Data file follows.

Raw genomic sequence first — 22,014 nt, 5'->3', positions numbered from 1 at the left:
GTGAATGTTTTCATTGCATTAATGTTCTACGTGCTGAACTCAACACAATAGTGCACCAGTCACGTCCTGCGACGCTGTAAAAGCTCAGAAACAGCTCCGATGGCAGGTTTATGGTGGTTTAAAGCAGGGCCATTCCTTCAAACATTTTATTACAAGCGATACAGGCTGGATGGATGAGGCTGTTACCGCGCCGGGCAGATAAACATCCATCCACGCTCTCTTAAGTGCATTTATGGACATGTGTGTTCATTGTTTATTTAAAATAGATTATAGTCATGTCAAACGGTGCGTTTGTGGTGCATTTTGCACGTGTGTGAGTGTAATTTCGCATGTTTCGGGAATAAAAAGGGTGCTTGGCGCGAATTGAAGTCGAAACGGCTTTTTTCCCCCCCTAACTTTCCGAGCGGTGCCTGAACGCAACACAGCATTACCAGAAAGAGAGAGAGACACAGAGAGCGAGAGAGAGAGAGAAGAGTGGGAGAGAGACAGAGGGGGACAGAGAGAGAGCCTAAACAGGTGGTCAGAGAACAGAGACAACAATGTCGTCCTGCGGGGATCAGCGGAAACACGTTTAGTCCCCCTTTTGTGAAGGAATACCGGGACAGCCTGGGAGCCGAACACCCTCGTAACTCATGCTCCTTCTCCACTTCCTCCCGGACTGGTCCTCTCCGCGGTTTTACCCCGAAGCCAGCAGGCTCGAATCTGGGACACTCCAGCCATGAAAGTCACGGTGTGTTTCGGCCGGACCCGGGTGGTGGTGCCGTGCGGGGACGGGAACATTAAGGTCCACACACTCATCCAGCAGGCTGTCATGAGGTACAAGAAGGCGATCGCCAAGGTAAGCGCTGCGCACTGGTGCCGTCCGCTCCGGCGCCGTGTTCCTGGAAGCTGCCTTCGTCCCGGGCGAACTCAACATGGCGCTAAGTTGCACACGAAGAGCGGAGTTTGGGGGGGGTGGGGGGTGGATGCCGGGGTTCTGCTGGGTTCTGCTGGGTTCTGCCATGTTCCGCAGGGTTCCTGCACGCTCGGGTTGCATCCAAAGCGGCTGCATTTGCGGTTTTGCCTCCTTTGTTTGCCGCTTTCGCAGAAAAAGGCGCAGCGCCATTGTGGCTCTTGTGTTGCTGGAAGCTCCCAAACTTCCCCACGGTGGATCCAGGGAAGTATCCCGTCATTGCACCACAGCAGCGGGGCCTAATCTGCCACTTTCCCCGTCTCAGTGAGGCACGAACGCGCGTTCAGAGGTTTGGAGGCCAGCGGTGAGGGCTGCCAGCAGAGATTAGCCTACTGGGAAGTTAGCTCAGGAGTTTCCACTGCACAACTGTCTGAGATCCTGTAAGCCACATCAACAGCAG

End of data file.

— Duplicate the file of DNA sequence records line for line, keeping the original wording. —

Raw genomic sequence first — 22,014 nt, 5'->3', positions numbered from 1 at the left:
GTGAATGTTTTCATTGCATTAATGTTCTACGTGCTGAACTCAACACAATAGTGCACCAGTCACGTCCTGCGACGCTGTAAAAGCTCAGAAACAGCTCCGATGGCAGGTTTATGGTGGTTTAAAGCAGGGCCATTCCTTCAAACATTTTATTACAAGCGATACAGGCTGGATGGATGAGGCTGTTACCGCGCCGGGCAGATAAACATCCATCCACGCTCTCTTAAGTGCATTTATGGACATGTGTGTTCATTGTTTATTTAAAATAGATTATAGTCATGTCAAACGGTGCGTTTGTGGTGCATTTTGCACGTGTGTGAGTGTAATTTCGCATGTTTCGGGAATAAAAAGGGTGCTTGGCGCGAATTGAAGTCGAAACGGCTTTTTTCCCCCCCTAACTTTCCGAGCGGTGCCTGAACGCAACACAGCATTACCAGAAAGAGAGAGAGACACAGAGAGCGAGAGAGAGAGAGAAGAGTGGGAGAGAGACAGAGGGGGACAGAGAGAGAGCCTAAACAGGTGGTCAGAGAACAGAGACAACAATGTCGTCCTGCGGGGATCAGCGGAAACACGTTTAGTCCCCCTTTTGTGAAGGAATACCGGGACAGCCTGGGAGCCGAACACCCTCGTAACTCATGCTCCTTCTCCACTTCCTCCCGGACTGGTCCTCTCCGCGGTTTTACCCCGAAGCCAGCAGGCTCGAATCTGGGACACTCCAGCCATGAAAGTCACGGTGTGTTTCGGCCGGACCCGGGTGGTGGTGCCGTGCGGGGACGGGAACATTAAGGTCCACACACTCATCCAGCAGGCTGTCATGAGGTACAAGAAGGCGATCGCCAAGGTAAGCGCTGCGCACTGGTGCCGTCCGCTCCGGCGCCGTGTTCCTGGAAGCTGCCTTCGTCCCGGGCGAACTCAACATGGCGCTAAGTTGCACACGAAGAGCGGAGTTTGGGGGGGGTGGGGGGTGGATGCCGGGGTTCTGCTGGGTTCTGCTGGGTTCTGCCATGTTCCGCAGGGTTCCTGCACGCTCGGGTTGCATCCAAAGCGGCTGCATTTGCGGTTTTGCCTCCTTTGTTTGCCGCTTTCGCAGAAAAAGGCGCAGCGCCATTGTGGCTCTTGTGTTGCTGGAAGCTCCCAAACTTCCCCACGGTGGATCCAGGGAAGTATCCCGTCATTGCACCACAGCAGCGGGGCCTAATCTGCCACTTTCCCCGTCTCAGTGAGGCACGAACGCGCGTTCAGAGGTTTGGAGGCCAGCGGTGAGGGCTGCCAGCAGAGATTAGCCTACTGGGAAGTTAGCTCAGGAGTTTCCACTGCACAACTGTCTGAGATCCTGTAAGCCACATCAACAGCAG